"Sustainability is not just about doing well by doing good; it is about doing better by doing good."
As defined by the Brundtland Commission, an organization convened by the United Nations in 1983 to address the growing concerns of the deterioration of the human environment and natural resources, "sustainability is a shared responsibility to proceed in a way that meets the needs of the present without compromising the ability of future generations to meet their own needs." Or, in the words of countless parents and teachers, "Don't take more than your share." Sustainability seeks to provide the best outcomes for the human and natural environments so that each can exist in productive harmony. In fact, there may be as many definitions of sustainability and sustainable development as there are groups trying to define it. Regardless, all the definitions share these similar characteristics:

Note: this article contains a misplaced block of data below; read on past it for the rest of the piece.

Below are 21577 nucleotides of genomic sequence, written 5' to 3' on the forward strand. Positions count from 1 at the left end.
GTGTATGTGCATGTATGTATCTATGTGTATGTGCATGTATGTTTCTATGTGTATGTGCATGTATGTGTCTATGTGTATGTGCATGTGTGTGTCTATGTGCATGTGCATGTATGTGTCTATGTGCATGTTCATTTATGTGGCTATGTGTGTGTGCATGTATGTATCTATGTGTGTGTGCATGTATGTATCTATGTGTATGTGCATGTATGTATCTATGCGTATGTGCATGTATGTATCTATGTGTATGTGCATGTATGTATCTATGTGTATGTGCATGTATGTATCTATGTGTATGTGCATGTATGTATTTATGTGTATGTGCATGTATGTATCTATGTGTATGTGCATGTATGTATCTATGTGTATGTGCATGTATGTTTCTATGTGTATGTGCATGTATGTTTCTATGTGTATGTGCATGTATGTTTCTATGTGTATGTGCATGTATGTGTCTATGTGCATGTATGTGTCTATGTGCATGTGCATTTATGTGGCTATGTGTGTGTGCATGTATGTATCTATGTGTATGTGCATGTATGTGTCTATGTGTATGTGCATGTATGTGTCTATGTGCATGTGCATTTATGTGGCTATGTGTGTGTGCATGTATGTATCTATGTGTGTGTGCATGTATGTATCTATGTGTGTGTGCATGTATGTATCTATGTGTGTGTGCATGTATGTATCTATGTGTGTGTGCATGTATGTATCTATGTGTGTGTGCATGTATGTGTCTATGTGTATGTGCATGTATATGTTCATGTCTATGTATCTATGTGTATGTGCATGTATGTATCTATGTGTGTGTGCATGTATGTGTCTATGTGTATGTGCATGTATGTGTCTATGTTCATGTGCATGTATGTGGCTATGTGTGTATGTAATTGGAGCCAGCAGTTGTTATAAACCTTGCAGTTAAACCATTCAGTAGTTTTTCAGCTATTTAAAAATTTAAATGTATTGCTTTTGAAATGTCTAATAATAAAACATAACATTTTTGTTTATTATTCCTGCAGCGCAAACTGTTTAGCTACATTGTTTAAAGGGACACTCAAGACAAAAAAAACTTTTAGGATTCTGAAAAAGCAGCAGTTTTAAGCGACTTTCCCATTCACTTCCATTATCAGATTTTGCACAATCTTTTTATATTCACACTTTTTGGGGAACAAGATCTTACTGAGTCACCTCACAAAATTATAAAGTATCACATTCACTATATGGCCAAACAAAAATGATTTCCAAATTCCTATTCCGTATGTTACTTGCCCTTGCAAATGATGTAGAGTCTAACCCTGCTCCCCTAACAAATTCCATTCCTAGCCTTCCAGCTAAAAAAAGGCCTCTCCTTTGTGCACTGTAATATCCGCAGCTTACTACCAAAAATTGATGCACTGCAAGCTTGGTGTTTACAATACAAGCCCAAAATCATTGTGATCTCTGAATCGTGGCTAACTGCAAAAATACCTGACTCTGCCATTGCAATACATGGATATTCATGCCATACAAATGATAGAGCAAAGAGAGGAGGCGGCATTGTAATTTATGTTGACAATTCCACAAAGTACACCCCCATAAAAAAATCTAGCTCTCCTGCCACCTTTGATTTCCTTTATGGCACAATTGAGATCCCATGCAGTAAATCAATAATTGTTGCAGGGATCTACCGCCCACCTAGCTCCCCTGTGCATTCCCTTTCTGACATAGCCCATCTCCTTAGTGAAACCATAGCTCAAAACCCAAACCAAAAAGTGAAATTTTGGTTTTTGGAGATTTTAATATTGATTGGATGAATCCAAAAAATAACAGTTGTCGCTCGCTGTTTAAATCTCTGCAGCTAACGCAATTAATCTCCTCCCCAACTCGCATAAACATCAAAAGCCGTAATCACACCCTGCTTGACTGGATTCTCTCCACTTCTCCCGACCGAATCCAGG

An acknowledgment that all resources are finite, and that there are limits to growth.
An understanding of the interconnections among the economy, society, and the environment.
An ability to weigh costs and benefits of decisions—including long-term costs and benefits to future generations—fully.
An equitable distribution of resources and opportunities.
Concerns about the environmental and social impacts of corporate activity are moving sustainability and social responsibility from important yet peripheral problems to issues debated in the boardrooms, classrooms, and around ...